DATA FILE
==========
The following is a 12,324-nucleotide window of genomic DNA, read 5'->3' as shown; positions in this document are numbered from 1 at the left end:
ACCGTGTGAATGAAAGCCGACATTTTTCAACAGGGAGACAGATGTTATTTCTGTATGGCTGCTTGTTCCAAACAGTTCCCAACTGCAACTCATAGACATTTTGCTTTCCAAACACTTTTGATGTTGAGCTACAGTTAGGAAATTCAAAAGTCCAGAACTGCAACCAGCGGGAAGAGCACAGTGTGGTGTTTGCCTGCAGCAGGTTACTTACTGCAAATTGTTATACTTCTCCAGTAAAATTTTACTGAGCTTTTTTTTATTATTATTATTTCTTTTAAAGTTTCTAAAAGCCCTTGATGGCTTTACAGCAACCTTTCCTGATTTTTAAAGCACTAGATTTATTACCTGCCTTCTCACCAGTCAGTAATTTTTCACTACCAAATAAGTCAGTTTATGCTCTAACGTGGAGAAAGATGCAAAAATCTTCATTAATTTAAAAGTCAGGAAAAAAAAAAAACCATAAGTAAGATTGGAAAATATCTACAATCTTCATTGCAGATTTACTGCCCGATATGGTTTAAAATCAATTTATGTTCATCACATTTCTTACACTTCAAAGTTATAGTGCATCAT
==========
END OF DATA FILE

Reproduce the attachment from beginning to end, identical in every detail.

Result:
The following is a 12,324-nucleotide window of genomic DNA, read 5'->3' as shown; positions in this document are numbered from 1 at the left end:
ACCGTGTGAATGAAAGCCGACATTTTTCAACAGGGAGACAGATGTTATTTCTGTATGGCTGCTTGTTCCAAACAGTTCCCAACTGCAACTCATAGACATTTTGCTTTCCAAACACTTTTGATGTTGAGCTACAGTTAGGAAATTCAAAAGTCCAGAACTGCAACCAGCGGGAAGAGCACAGTGTGGTGTTTGCCTGCAGCAGGTTACTTACTGCAAATTGTTATACTTCTCCAGTAAAATTTTACTGAGCTTTTTTTTATTATTATTATTTCTTTTAAAGTTTCTAAAAGCCCTTGATGGCTTTACAGCAACCTTTCCTGATTTTTAAAGCACTAGATTTATTACCTGCCTTCTCACCAGTCAGTAATTTTTCACTACCAAATAAGTCAGTTTATGCTCTAACGTGGAGAAAGATGCAAAAATCTTCATTAATTTAAAAGTCAGGAAAAAAAAAAAACCATAAGTAAGATTGGAAAATATCTACAATCTTCATTGCAGATTTACTGCCCGATATGGTTTAAAATCAATTTATGTTCATCACATTTCTTACACTTCAAAGTTATAGTGCATCAT